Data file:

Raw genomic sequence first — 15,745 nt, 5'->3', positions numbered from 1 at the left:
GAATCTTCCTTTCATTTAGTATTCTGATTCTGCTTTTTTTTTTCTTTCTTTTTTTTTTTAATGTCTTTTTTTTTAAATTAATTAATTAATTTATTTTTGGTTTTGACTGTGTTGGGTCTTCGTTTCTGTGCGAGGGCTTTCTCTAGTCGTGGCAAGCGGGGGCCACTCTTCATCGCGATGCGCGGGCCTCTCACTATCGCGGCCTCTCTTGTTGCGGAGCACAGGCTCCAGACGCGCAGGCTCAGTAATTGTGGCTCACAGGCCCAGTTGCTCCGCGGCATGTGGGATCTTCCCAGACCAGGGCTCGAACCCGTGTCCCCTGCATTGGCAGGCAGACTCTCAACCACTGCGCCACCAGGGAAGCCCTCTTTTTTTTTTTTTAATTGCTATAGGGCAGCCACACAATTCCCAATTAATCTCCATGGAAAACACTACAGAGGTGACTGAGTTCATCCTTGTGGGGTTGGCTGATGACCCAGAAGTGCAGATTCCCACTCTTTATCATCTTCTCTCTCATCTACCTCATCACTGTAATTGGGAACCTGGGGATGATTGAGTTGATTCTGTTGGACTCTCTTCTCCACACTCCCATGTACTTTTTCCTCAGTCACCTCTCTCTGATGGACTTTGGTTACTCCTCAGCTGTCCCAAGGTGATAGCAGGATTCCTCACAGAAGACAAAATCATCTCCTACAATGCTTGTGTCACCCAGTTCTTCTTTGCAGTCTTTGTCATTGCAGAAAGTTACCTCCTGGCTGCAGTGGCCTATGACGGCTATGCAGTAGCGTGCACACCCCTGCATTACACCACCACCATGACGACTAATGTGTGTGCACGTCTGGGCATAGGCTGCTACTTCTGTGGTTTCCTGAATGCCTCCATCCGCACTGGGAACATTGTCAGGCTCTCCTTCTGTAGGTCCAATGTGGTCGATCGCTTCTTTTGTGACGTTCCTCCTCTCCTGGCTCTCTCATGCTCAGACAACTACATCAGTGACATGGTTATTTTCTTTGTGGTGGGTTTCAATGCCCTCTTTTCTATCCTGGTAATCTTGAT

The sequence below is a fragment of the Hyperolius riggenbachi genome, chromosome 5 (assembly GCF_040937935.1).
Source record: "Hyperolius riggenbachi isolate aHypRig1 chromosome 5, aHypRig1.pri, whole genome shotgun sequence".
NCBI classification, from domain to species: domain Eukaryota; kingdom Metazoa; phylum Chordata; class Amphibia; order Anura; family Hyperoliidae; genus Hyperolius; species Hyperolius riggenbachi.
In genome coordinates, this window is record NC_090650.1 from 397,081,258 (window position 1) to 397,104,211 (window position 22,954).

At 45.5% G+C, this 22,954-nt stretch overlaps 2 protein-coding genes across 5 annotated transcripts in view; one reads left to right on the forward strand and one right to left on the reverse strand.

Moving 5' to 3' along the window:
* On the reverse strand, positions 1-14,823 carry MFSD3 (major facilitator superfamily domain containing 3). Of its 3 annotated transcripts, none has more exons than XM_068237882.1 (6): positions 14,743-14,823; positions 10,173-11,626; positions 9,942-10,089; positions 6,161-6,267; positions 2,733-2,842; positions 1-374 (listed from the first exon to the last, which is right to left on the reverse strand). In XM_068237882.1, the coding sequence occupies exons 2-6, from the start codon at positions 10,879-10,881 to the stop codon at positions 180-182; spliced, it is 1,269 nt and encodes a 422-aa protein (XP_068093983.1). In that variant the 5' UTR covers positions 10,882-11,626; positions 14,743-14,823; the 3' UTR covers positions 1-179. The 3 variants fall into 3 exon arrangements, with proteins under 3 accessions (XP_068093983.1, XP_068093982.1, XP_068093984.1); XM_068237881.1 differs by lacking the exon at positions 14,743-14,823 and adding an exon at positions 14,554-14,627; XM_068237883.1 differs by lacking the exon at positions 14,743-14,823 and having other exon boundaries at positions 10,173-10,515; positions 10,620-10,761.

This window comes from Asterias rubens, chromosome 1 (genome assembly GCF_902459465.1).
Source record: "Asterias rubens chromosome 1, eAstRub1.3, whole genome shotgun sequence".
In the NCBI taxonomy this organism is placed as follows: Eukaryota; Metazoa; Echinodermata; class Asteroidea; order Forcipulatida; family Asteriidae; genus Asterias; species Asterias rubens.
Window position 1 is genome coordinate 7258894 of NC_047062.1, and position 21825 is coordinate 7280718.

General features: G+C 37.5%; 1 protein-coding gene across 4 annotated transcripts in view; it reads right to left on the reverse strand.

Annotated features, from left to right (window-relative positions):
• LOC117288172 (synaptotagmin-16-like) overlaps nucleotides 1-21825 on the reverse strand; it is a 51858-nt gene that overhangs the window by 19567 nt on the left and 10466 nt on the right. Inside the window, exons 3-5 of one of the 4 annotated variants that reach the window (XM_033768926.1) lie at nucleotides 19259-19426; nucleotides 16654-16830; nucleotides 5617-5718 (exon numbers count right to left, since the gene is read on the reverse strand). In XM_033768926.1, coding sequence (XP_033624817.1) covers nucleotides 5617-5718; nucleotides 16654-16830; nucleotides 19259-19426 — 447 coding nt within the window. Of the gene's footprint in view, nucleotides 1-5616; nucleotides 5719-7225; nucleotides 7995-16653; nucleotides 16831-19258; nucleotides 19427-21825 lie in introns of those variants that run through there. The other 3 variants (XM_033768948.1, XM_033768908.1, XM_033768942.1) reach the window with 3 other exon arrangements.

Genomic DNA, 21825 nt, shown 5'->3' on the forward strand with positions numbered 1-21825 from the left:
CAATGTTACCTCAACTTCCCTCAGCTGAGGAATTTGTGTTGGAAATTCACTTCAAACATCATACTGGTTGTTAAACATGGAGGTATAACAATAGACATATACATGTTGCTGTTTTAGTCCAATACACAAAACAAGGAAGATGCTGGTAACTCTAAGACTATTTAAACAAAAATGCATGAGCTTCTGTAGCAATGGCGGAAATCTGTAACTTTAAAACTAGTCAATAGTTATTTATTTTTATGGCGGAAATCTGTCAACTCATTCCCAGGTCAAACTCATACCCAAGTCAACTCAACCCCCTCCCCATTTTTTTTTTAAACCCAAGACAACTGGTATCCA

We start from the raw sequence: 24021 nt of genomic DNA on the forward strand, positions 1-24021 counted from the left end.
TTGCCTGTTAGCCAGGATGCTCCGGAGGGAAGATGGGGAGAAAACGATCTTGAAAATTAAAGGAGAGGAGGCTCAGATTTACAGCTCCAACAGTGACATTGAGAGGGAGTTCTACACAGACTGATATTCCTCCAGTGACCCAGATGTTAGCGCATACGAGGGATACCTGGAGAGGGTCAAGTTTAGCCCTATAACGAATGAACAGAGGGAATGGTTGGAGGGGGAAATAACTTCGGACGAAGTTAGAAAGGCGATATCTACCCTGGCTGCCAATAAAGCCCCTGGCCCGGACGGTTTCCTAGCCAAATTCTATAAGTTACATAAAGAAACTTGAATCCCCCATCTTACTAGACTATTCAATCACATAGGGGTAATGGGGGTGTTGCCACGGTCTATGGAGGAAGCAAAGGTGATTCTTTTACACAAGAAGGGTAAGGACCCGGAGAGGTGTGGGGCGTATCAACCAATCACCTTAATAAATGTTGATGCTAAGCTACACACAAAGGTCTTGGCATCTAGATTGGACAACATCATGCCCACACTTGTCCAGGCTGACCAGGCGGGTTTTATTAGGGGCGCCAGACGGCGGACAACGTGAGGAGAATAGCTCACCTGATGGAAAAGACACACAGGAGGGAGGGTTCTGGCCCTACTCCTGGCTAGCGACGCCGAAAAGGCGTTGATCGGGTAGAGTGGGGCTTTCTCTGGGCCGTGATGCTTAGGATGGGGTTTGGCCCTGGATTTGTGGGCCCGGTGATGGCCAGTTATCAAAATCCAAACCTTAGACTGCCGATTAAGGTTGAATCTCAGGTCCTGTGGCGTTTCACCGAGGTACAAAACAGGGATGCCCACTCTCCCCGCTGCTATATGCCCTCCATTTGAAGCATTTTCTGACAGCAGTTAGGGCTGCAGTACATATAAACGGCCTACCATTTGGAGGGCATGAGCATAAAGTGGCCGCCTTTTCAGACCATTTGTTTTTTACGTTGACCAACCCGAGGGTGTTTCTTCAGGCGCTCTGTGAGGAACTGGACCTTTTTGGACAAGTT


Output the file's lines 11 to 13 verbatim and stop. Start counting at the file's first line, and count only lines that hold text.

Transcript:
Source record: "Asterias rubens chromosome 1, eAstRub1.3, whole genome shotgun sequence".
In the NCBI taxonomy this organism is placed as follows: Eukaryota; Metazoa; Echinodermata; class Asteroidea; order Forcipulatida; family Asteriidae; genus Asterias; species Asterias rubens.
Window position 1 is genome coordinate 7258894 of NC_047062.1, and position 21825 is coordinate 7280718.